The coming of the angel to the shepherds, then an entire bunch joining him in praise of the birth of Jesus gives additional proof, among so much other proof, that Jesus stands alone in all of human history as unique. He is not just another great teacher or moral example; He’s God come to us! His coming and His life and mission here on earth can’t be ignored or taken lightly if one attempts, at all, to be a thoughtful person intent on grasping truth and responding to it appropriately.

After the announcement the angels returned to heaven, mission accomplished. Now it would be up to the shepherds to spread the good news that a savior had been born among us, one who is to be our Lord. The shepherds, after seeing the baby Jesus did their part of spreading the Word. Now, these many years later, it’s our turn to do what the angels and shepherds did on that night of all nights.

And there were shepherds living out in the fields nearby, keeping watch over their flocks at night. An angel of the Lord appeared to them, and the glory of the Lord shone around them, and they were terrified. But the angel said to them, ‘Do not be afraid. I bring you good news that will cause great joy for all the people. Today in the town of David a Savior has been born to you; he is the Messiah, the Lord’… Suddenly a great company of the heavenly host appeared with the angel, praising God… So when the angels had left them and gone into heaven, the shepherds said to one another, ‘Let us go to Bethlehem and see this thing that has happened, which the Lord has told us about.’ So they hurried off and found Mary and Joseph, and the baby, who was lying in the manger. When they had seen him, they spread the word concerning what had been told them about this child…” (Luke 2:8-13,15-17)

Christmas Under the Radar

Santa

This is a distillation of what I shared in my
2012 Christmas Eve message
at Mayfair-Plymouth Church

On Christmas Eve you’ll see reports on TV or the internet giving updates, sometimes from radar readings, of where Santa is on his journey. What if Santa didn’t want to be tracked by radar? What if he said to Rudolph,Take us down to an altitude of 100 feet; lets fly under the radar?

The very first Christmas happened largely under the radar. Except for a handful of people, the birth of Jesus was a non-event for the people who were alive at that time. We have record in Luke’s gospel that a few shepherds were privy to what had just happened. We read that they spread the good news of Jesus’ birth, but we have no record of the folks of Bethlehem lining up at the stable to get a look.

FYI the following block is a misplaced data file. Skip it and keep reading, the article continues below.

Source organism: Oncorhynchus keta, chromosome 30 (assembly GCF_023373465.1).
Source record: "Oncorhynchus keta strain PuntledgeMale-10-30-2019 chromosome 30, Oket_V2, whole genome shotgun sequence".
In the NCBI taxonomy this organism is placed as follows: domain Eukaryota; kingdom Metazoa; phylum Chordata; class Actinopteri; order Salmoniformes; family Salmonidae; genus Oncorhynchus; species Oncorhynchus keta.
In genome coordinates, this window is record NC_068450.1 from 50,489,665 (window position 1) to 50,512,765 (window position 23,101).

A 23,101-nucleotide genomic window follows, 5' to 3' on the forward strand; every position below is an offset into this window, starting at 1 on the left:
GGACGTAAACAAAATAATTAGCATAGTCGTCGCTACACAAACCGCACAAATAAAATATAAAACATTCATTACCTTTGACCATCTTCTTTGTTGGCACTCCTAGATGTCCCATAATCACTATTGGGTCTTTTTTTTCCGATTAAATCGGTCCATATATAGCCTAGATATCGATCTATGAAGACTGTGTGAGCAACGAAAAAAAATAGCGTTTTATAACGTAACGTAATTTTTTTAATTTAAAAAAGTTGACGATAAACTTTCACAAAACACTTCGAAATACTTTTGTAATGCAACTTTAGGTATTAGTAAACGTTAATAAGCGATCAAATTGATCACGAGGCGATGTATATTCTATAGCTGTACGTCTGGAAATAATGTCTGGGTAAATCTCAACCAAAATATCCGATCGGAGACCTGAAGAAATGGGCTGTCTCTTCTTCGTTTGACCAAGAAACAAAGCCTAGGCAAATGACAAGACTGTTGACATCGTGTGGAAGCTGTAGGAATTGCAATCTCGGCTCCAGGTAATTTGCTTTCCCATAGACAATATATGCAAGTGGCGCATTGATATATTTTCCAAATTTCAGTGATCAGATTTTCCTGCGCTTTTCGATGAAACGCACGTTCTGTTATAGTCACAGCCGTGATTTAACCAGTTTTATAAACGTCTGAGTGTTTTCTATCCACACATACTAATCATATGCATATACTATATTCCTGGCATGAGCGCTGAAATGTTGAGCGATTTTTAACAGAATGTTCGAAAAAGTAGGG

The only other account of Jesus’ birth of which we have record is the visit, at a later date, of some magi from Babylon or Persia or some other place far, far east. The priests and scholars of Jerusalem identified the place of Christ’s birth as Bethlehem for the wisemen, but we have no record of any of them going along with the wisemen to check it out.

That first Christmas, when God invaded our world in the flesh as a baby, could be described as a covert operation instead of an overt operation. Hardly anyone took notice! This shouldn’t surprise us. God often moves in mighty ways “under the radar” of day-to-day living and casual observation. God still works in such low-key ways, under the radar. There are all sorts of God events in our daily lives that we can easily overlook. Can we spot them even though they’re “under the radar” of that which we normally observe? Do we hear God’s call for us to contribute our seemingly-small gifts of who we are and what we can do in the lives of others? The fact that the first Christmas was a covert operation should be a reminder that God often works in seemingly small ways that have big results.

Who despises the day of small things?(Zechariah 4:10)

A Photovotional — The Christmas Ladder

ChristmasLadderI designed and photographed this image of a stepladder with lights and an angel topping it off as an illustration for a short story I wrote in 2007 called A Christmas Ladder. The story first premiered as my 2007 Christmas Eve message. Normally I preach without notes but for this sermon I read the story.